KT Edit: What do Afghans want from the peace process?
The Trump administration should work with the Afghan government and regional powers to reach a political settlement.
Published: Sun 27 Jan 2019, 7:49 PM
Last updated: Sun 27 Jan 2019, 9:50 PM
Afghanistan is in a quandary. Whether the US and other foreign troops leave or not, the prospects of peace remain distant. Seventeen years of the Resolute Support's - a Nato-led mission - presence has made no difference. A weak and ineffective government, which has failed to provide basic services and security to its citizens; rampant corruption; interests of neighbouring countries; and the international community's reluctance to follow up on its promises have left Afghanistan in the hands of terrorists. The Taleban now controls more of Afghanistan than at any point, and conducts attacks in every major Afghan city, sowing death and destruction. In fact, the US involvement in Afghanistan has come full circle, with little result. From a light footprint of 350 special operations forces and 100 CIA paramilitary units, supported by US air power in 2001, the troop strength rose to 100,000 American soldiers and over 40,000 Nato and other foreign troops by 2010, which has now reduced to about 15,000. After the announcement of withdrawal of American troops from Syria, the US is now looking at a major pullout from Afghanistan. The latest draft peace pact - at the end of talks between US special peace envoy Zalmay Khalilzad and the Taleban - sets out withdrawal within 18 months.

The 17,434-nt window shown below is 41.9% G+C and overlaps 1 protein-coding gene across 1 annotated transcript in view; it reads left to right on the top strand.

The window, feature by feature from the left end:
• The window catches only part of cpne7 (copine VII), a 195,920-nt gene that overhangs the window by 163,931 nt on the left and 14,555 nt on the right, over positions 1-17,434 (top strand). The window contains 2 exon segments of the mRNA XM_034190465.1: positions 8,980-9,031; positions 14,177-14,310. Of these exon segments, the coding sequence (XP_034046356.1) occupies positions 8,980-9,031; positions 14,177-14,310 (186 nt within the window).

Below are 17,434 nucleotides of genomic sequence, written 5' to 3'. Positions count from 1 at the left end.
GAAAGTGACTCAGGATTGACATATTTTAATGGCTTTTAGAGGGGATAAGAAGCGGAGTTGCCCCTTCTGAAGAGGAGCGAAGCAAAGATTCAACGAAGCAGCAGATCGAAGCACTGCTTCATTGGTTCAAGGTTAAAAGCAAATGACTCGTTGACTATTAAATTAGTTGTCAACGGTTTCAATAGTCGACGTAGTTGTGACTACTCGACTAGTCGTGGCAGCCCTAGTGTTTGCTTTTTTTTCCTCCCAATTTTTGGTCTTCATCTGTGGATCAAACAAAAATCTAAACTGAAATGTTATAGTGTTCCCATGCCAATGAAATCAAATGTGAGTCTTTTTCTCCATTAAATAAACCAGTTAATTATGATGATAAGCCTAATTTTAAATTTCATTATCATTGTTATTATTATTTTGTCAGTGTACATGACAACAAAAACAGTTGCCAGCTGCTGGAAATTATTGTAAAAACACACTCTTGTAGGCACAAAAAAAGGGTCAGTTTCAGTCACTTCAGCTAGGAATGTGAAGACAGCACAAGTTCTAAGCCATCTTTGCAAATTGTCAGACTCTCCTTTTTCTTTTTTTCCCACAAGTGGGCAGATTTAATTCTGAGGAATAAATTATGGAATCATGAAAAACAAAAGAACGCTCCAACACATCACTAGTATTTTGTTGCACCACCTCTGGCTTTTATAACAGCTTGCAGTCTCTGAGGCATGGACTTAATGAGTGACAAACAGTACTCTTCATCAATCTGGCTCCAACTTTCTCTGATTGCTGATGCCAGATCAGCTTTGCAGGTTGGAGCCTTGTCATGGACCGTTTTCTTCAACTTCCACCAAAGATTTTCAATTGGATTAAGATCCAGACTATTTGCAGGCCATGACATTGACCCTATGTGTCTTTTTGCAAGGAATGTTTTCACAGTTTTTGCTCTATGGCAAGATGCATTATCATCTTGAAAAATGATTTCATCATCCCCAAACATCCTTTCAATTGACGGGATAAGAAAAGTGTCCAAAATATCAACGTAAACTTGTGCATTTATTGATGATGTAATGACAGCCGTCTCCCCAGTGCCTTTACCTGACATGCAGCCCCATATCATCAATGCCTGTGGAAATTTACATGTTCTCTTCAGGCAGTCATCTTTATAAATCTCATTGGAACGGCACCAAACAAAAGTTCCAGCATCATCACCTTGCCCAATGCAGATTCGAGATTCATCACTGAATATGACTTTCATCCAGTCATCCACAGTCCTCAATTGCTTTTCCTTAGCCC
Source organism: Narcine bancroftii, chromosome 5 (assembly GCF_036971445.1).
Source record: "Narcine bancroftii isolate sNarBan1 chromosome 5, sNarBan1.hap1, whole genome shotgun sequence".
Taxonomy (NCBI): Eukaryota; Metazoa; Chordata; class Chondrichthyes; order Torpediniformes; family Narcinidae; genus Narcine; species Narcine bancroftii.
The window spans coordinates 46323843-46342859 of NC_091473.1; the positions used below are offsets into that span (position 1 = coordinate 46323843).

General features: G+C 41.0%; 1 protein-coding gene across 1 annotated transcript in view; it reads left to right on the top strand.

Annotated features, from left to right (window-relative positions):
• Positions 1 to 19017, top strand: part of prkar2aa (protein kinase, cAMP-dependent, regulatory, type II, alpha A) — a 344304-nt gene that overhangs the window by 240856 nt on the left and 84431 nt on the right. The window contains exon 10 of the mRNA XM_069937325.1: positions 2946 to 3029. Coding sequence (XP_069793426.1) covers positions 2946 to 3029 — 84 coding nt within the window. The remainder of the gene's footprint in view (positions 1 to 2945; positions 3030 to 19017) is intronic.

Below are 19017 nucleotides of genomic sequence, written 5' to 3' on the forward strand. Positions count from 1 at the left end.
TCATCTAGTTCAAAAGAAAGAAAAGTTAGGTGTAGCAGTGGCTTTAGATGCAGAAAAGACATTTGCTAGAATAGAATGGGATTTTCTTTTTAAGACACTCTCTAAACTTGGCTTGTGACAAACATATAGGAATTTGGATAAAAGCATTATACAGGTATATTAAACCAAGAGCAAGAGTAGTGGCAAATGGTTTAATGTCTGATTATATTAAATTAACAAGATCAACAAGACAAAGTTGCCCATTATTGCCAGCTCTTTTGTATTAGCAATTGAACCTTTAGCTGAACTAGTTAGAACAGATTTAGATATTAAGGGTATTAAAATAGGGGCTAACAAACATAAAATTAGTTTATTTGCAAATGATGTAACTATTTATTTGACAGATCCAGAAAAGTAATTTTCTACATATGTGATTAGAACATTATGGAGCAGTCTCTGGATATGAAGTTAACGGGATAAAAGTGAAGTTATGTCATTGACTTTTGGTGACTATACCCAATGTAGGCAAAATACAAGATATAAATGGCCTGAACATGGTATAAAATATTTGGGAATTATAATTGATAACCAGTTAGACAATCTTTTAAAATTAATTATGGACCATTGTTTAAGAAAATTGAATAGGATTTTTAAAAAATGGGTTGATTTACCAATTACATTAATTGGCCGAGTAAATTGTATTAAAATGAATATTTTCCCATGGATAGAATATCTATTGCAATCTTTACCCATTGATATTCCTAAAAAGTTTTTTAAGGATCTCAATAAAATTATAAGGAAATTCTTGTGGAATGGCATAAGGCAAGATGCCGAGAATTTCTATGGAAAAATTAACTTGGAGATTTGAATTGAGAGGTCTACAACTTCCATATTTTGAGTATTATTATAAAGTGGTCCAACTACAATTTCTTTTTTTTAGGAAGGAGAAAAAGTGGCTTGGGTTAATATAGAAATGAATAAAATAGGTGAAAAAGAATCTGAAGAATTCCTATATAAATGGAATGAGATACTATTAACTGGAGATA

A hurried US withdrawal could prove a mistake and undermine the Western-backed Afghan government. A beleaguered Afghan National Security Forces will be unable to stave off any stepped-up demands from the Taleban resulting in the resurgence of terrorist groups like Al Qaeda, Haqqani Network, and Lashkar-e-Taiba. The Taleban, already in a strong position, could see the US withdrawal as a weakening stance. With assistance from countries like Iran and Russia, they could seize cities like Kandahar and Kabul. A stronger Taleban would also mean the deterioration of human rights. Though the potential withdrawal will end America's longest war, the Trump administration should work with the Afghan government and regional powers to reach a political settlement with the Taleban, though it remains to be seen if the Taleban are genuinely seeking peace. Any talk without all parties concerned will prove futile. Hence the Afghan government should be a party to the talks for long-standing peace.